Law enforcement officials flooded Anchorage earlier this month in a crime sweep called Operation Summer Heat that led to dozens of arrests. The Anchorage Police Department said the broad effort focused on drugs, guns, and violent crime.
In a media release Tuesday morning, APD announced that during two days in July, the crime sweep resulted in 42 arrests. According to Lieutenant Jack Carson, who commanded the operation, law enforcement agents stopped vehicles, observed drug buys, and tracked down individuals with outstanding warrants.
“The focus of Operation Summer Heat was getting the personnel to do the operation. And not focusing on just one thing, going around and focusing on violent crime, drug crime, and overall crime suppression within the Anchorage Bowl,” Carson said.
According to APD, many of the people arrested had lengthy criminal records, often with violent felonies and outstanding warrants. Police also seized a large volume of illegal drugs. Some of it was intercepted through the mail system. But a good deal of it came from individual busts. In total, APD said the operation turned up a pound of methamphetamine and nearly five pounds of heroin.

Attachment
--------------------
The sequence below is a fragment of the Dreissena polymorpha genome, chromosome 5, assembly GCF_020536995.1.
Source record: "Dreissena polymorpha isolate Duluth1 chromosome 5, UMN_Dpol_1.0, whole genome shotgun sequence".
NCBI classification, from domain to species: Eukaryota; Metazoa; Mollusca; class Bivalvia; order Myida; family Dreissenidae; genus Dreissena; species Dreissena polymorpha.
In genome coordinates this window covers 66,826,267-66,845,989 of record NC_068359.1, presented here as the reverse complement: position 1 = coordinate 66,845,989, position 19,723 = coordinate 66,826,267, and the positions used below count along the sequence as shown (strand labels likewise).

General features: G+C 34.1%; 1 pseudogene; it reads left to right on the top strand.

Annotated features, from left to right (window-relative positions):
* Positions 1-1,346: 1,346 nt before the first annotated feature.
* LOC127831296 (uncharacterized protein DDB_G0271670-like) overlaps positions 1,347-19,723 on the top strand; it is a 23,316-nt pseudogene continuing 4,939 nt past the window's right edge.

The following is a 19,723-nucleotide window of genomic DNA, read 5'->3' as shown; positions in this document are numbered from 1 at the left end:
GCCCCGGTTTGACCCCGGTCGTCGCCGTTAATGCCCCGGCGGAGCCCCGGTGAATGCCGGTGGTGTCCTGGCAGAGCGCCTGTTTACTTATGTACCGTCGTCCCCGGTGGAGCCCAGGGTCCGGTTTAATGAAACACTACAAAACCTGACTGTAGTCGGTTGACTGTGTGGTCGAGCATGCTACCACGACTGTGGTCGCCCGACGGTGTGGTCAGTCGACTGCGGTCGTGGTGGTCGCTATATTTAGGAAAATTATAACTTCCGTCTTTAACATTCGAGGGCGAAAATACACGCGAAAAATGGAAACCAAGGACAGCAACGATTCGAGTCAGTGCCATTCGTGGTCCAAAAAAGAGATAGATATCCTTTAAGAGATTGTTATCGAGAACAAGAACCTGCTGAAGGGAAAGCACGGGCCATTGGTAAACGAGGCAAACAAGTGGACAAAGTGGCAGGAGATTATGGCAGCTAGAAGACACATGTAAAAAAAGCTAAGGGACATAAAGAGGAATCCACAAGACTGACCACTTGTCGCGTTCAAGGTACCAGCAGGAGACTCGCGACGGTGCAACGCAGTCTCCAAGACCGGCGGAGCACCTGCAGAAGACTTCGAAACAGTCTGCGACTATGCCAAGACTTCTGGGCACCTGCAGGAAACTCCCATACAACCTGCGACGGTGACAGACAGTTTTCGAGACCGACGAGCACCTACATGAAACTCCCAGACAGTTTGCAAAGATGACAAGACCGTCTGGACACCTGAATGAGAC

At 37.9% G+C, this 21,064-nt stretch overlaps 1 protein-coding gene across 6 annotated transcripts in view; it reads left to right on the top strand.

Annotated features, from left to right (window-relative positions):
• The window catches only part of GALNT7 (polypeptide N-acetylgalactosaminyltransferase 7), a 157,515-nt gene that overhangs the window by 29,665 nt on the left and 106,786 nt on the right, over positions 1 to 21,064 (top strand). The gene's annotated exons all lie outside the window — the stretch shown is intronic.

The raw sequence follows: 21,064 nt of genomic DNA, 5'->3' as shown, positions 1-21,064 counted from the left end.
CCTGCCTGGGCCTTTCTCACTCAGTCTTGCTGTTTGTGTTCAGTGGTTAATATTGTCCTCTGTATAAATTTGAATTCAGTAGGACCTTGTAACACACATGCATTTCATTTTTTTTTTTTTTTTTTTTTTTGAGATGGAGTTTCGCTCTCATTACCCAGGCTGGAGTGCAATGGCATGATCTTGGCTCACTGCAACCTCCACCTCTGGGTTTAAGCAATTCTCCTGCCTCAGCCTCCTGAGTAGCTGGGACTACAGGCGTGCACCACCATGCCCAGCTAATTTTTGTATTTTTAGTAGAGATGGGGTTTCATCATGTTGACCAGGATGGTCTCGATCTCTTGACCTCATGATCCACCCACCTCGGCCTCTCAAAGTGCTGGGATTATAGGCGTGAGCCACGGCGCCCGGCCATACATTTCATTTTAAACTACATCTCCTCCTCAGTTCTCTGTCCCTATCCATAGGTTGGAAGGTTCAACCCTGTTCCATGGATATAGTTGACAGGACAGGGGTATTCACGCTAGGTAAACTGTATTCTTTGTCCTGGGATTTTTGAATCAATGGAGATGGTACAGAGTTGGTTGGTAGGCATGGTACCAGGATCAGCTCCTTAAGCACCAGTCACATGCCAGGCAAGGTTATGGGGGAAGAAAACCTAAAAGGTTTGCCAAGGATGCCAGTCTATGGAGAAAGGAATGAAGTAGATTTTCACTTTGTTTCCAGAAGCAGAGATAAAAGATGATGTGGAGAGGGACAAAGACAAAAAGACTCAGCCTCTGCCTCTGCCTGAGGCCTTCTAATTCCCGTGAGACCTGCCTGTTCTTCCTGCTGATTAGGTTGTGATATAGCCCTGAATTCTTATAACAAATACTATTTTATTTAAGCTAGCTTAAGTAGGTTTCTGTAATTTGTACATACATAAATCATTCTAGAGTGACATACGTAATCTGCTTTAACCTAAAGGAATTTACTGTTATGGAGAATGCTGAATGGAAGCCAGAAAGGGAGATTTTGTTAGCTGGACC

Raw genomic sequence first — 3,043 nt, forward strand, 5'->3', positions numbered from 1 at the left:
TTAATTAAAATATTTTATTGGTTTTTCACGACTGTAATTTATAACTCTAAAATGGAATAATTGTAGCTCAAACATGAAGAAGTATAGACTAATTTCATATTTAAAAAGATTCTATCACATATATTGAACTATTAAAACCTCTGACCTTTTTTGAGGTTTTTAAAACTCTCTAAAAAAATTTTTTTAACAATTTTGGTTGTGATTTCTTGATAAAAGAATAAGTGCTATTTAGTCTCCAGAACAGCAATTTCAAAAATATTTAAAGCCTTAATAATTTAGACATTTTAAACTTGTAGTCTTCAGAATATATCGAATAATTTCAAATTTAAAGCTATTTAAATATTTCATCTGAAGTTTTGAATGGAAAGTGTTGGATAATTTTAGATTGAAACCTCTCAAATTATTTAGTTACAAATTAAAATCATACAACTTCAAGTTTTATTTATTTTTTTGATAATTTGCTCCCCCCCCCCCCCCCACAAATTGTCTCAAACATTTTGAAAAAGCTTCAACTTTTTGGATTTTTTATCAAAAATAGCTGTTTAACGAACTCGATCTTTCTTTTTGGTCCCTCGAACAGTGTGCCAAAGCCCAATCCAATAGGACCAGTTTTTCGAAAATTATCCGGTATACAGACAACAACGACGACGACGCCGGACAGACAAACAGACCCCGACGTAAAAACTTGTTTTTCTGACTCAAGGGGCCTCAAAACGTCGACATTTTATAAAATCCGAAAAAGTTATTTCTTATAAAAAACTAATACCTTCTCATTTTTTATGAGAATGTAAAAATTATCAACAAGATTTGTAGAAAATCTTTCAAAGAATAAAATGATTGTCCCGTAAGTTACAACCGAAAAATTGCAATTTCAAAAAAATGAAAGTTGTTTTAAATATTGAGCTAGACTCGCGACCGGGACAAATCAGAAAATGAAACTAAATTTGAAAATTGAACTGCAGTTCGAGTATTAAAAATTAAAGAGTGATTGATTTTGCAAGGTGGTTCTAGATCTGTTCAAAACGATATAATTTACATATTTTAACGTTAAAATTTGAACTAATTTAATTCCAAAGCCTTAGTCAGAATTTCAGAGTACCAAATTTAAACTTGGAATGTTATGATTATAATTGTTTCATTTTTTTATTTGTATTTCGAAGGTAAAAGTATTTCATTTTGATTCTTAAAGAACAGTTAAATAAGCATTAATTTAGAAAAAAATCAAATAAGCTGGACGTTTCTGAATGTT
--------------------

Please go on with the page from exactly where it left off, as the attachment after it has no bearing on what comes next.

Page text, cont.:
“Generally heroin is sold on the street in a tenth of a gram,” Carson said. “So that’s about 27,000 street-level doses that we stopped from hitting the street.”
At its current staffing level, APD is nowhere near capable of indefinitely maintaining a crime sweep like this one. On a given day, there are about 30 officers patrolling Anchorage. Carson said operations like this are possible because coordination and planning effectively quadrupled the department’s manpower to 120 agents for two days.
“If we could have 90 additional officers on the street every day it would be amazing,” Carson said, but noted that for federal and state partners “they can’t do that every day.”
Law enforcement staged a similar effort last year, Operation Midnight Sun, which led to almost 58 felony charges. In both instances APD worked with the Alaska State troopers, FBI, DEA, ATF, and other agencies.